Nostalgia – it’s the same as it ever was

Hello! So it turns out that my little bundle of joy, due on 12th August, was impatient to enter the world, and arrived nearly two weeks ahead of schedule, on 31st July. He’s now five weeks old and I’m gradually adjusting to life as a mummy – ie learning how to do everything one-handed and getting by on far less sleep than before.

One question I’ve been asked by several people is: what books, films etc am I intending to foist upon my offspring? Surely, as a writer and avid consumer of media in various formats I have plans to indoctrinate him?  The answer I give is a surprise to many: I’m not actually planning to force-feed him my favourites. My intention is to try and let him discover his own favourites.Why? Well, because I’m not a big believer in nostalgia. Or rather, I’m a big believer in nostalgia the same way I’m a big believer in religion: I have observed its power to make people irrational. People like my father-in-law, who refuses to believe any good music was recorded after about 1974. I can’t agree with him there – I mean, I love Pink Floyd and the Beatles too, but I think later decades have much to offer as well. And let’s be honest, not every musician from the 60s was that great… Engelbert Humperdinck anyone? The Archies?

The world of science fiction and fantasy is far from immune to the nostalgia trap. A case in point: the best-selling book (and soon to be a movie) Ready Player One. Someone at my book club warned me off it, on the basis that I was too young to appreciate all the references to 80s geek culture. Heedless of the warning, I tried listening to the audio book (read by – who else? – Wil Wheaton) anyway. And guess what – it really didn’t do it for me. The litany of stuff from the 80s just left me cold, and let’s be honest, while some of that stuff has stood the test of time, other of it now feels dated and creaky (and no, I’m not going to start a pointless debate by specifying which stuff).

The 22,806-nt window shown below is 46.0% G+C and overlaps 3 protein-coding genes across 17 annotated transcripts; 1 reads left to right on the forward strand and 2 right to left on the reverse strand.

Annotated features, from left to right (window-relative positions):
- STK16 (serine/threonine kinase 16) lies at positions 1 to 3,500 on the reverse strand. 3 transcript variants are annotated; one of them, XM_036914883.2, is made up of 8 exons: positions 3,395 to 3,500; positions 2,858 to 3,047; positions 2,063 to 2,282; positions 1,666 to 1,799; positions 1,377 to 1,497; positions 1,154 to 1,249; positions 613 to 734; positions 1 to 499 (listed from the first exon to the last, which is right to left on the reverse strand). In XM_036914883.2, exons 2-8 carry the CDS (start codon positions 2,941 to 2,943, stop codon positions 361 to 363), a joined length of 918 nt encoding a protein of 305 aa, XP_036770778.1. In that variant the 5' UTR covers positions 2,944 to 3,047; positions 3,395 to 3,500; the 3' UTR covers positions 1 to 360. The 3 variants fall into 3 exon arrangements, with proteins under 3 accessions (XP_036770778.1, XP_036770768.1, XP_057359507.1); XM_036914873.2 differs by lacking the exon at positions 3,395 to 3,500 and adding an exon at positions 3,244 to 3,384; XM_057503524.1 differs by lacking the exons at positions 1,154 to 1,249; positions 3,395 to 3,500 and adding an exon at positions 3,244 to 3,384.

Here’s the thing about nostalgia: it warps your perceptions, making you think that the stuff from your own childhood and teenage years is the Greatest Stuff Ever when really it’s just what happened to influence you at a critical time in your own development. I don’t claim to be immune to it myself – so far as I’m concerned, Buffy the Vampire Slayer is and always will be the greatest TV show of all time. But that’s because it resonated with me as a teenage girl in the late 1990s. Bizarre time travel and sex-change accidents aside, my son is never going to be a teenage girl in the late 1990s, and so it’s unrealistic to expect him to appreciate Buffy in the same way I do. He’d probably just think the special effects are lame. And I can claim no video game can ever top Final Fantasy VII (oh those many hours spent getting a golden chocobo…) but the graphics won’t impress anyone these days.

The truth is, nostalgia is just the same as it ever was. Everyone has a special place in their heart for the things they discovered at a young age, and there’s nothing wrong with that, but that doesn’t mean those things are inherently better than more modern things. I hope I can remember that, and not mind when my son rejects Harry Potter in favour of a newer book series, and maybe even enjoy the new book series he introduces me to.

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